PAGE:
National University of Singapore (NUS) scientists demonstrated a conceptual breakthrough by fabricating atomically precise quantum antidots (QAD) using self-assembled single vacancies (SVs) in a two-dimensional (2D) transition metal dichalcogenide (TMD).
Quantum dot confines electrons on a nanoscale level. In contrast, an antidot refers to a region characterised by a potential hill that repels electrons. By strategically introducing antidot patterns ("voids") into carefully designed antidot lattices, intriguing artificial structures emerge. These structures exhibit periodic potential modulation to change 2D electron behaviour, leading to novel transport properties and unique quantum phenomena. As the trend towards miniaturised devices continue, it is important to accurately control the size and spacing of each antidot at the atomic level. This control together with resilience to environmental perturbations is crucial to address technological challenges in nanoelectronics.
A research team led by Associate Professor Jiong LU from the NUS Department of Chemistry and the NUS Institute for Functional Intelligent Materials introduced a method to fabricate a series of atomic-scale QADs with elegantly engineered quantum hole states in a 2D three-atom-layer TMD. QADs can serve as a promising new-generation candidate that can be used for applications such as quantum information technologies. This was achieved through the self-assembly of the SVs into a regular pattern. The atomic and electronic structure of the QADs is analysed using both scanning tunnelling microscopy and non-contact atomic force microscopy . This work is performed in collaboration with Assistant Professor Aleksandr RODIN's research group from the Yale-NUS College.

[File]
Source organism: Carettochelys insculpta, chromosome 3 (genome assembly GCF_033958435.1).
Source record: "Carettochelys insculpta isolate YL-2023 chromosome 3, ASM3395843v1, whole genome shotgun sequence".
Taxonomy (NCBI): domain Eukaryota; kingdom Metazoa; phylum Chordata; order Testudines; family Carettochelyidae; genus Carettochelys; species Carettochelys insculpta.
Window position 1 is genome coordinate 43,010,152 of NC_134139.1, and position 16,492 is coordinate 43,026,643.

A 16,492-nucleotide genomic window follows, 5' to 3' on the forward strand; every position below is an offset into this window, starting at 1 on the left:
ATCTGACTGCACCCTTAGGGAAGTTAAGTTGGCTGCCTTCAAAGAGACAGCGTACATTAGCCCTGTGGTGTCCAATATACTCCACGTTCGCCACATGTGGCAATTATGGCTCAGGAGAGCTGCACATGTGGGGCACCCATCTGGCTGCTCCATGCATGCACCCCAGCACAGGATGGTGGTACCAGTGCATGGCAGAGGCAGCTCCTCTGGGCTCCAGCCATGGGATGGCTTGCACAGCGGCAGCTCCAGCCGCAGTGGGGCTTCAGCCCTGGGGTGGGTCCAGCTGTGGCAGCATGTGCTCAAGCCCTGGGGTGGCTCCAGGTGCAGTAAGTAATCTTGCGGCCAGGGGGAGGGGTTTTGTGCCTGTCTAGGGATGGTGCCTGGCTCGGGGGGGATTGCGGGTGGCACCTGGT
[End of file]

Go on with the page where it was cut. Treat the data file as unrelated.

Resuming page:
The study was published in the journal Nature Nanotechnology on 31 August 2023.
A defective platinum ditelluride (PtTe2) sample containing numerous tellurium (Te) SVs was intentionally grown for this study. After thermal annealing, the Te SVs behave as "atomic Lego," self-assembling into highly ordered vacancy-based QADs. These SVs inside QADs are spaced by a single Te atom, representing the minimal distance possible in conventional antidot lattices. When the number of SVs in QADs increases, it strengthens the cumulative repulsive potential. This leads to enhanced interference of the quasiparticles within the QADs. This, in turn, results in the creation of multi-level quantum hole states, featuring an adjustable energy gap spanning from the telecommunication to far-infrared ranges.
Due to their geometry-protected characteristics, these precisely engineered quantum hole states survived in the structure even when vacancies in QADs are occupied by oxygen after exposure to air. This exceptional robustness against environmental influences is an added advantage of this method.
Assoc Prof Lu said, "The conceptual demonstration of the fabrication of these QADs opens the door for the creation of a new class of artificial nanostructures in 2D materials with discrete quantum hole states. These structures provide an excellent platform to enable the exploration of novel quantum phenomena and the dynamics of hot electron in previously inaccessible regimes."
"Further refinement of these QADs by introducing spin-polarised atoms to fabricate magnetic QADs and antiferromagnetic Ising systems on a triangular lattice could provide valuable atomic insights into exotic quantum phases. These insights hold potential for advancing a wide variety of material technologies," added Assoc Prof Lu.